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Fans Aren’t Gatekeeping Anything, They’re Just Wary Of Would-Be Dictators Trying To Take Over Their Hobbies

One of the strangest phenomena that keeps popping up these days is the inaccurate accusation that fans are somehow gatekeeping their hobbies. Firstly, this is actually impossible to do and secondly, there is more going on here than first appears.

According to Merriam-Webster, a “gatekeeper” is either someone who tends or guards a gate or a person who controls access to something. The accusation in this instance obviously applies to the latter.

Regardless, fans are incapable of controlling access to their hobbies, but before I get to that, here’s a bit of a fandom history lesson.

Picking a specific example in the case of anime, back in the day many anime were not available outside of Japan. This meant if you wanted to watch something like The Vision of Escaflowneyou joined an anime club, attended its meetings and acquired fansubbed versions of the anime on VHS tapes.

This meant the people in charge of said anime club could actually gatekeep when it came to a fan’s access to anime.

In the decades since, anime such as Escaflowne are now widely available on Blu-ray and also on various streaming services, not only in Japan but also internationally as well.

Put simply, if you are a current anime fan then there is no-one gatekeeping you from acquiring various anime works and enjoying them as a hobby. You don’t need to befriend the higher-ups in an anime club, you can just buy it and watch it whenever and wherever you want.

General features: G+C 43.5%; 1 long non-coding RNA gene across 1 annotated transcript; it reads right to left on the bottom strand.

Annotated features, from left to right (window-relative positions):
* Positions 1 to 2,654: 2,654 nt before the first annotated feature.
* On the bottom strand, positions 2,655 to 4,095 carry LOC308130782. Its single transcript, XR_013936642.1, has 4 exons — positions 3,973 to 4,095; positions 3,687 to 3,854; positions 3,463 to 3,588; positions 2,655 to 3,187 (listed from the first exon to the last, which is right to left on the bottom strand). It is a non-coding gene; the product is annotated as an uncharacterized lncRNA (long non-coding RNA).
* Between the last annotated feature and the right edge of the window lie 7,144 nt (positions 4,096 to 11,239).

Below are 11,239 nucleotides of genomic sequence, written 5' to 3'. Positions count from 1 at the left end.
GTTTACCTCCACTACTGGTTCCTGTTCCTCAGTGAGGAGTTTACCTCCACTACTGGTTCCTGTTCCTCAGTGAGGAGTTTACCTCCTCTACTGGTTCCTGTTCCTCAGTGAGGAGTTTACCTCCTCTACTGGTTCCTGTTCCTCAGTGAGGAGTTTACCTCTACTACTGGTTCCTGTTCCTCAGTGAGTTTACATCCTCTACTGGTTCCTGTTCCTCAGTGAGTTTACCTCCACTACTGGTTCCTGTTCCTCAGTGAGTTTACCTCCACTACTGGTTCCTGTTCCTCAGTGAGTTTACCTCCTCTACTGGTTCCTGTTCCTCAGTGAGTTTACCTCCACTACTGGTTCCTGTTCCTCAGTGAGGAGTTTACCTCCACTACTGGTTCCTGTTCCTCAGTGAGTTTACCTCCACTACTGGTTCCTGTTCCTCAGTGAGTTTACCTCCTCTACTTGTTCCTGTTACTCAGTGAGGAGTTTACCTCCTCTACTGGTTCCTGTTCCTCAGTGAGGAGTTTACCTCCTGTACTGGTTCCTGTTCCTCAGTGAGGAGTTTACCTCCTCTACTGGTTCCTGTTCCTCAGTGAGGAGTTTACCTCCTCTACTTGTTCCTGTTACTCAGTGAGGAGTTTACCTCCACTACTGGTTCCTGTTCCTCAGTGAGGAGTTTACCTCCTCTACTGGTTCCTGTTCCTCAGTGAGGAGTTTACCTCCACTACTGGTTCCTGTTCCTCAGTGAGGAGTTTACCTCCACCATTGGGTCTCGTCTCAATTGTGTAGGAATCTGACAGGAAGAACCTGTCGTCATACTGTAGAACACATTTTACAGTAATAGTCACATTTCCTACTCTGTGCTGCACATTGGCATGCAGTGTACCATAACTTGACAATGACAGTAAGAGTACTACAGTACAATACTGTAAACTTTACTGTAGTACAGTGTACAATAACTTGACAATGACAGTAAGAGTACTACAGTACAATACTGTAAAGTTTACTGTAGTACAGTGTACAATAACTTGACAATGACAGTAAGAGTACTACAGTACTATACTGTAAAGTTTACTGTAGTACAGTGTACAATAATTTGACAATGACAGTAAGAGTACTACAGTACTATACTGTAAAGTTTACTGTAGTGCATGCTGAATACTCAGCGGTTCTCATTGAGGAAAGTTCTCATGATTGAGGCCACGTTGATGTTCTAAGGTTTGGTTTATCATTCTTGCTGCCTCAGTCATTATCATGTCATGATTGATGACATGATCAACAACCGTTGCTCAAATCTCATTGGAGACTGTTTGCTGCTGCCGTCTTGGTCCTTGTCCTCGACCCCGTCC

The same goes for model kit building, video games and pretty much all the hobbies out there. Unless there is someone physically limiting access to the host media, gatekeeping is not taking place.

So why are certain people claiming that fans are gatekeeping their hobbies?

Well, this is a bit more involved and is not so much about the hobbies in question but more about controlling various fandoms.

Going back to my anime example, when I originally got into anime all those decades ago the size of the international fandom was relatively small. These days though, anime is a global pop-cultural phenomenon. This means there are a lot of anime fans out there and the fandom itself is consequently influential in an industrial and cultural sense.

So the accusations of gatekeeping are being used to leverage access to effectively run each fandom and acquire power as a result.

This is why there is a great deal of push back from fans on this, not because they want to stop people from watching anime or enjoying other hobbies, but to make sure these hobbies remain open to all and not descend into some kind of dictatorship.

The reality is that fans love having people they can talk to in depth about their hobby. This kind of involved and almost studied discussion of a hobby is actually what keeps various fandoms ticking along.

This means it’s not in the interest of fans to limit access to what they care about, and if people are genuinely curious about a hobby, then fans almost always tend to offer their help and insight.

However, when you see someone online or even in the real world accuse a fan of gatekeeping, it’s more likely that said accuser is not interested at all in that hobby and is actually a power-hungry would-be dictator that wants to rule said fandom with an iron fist.

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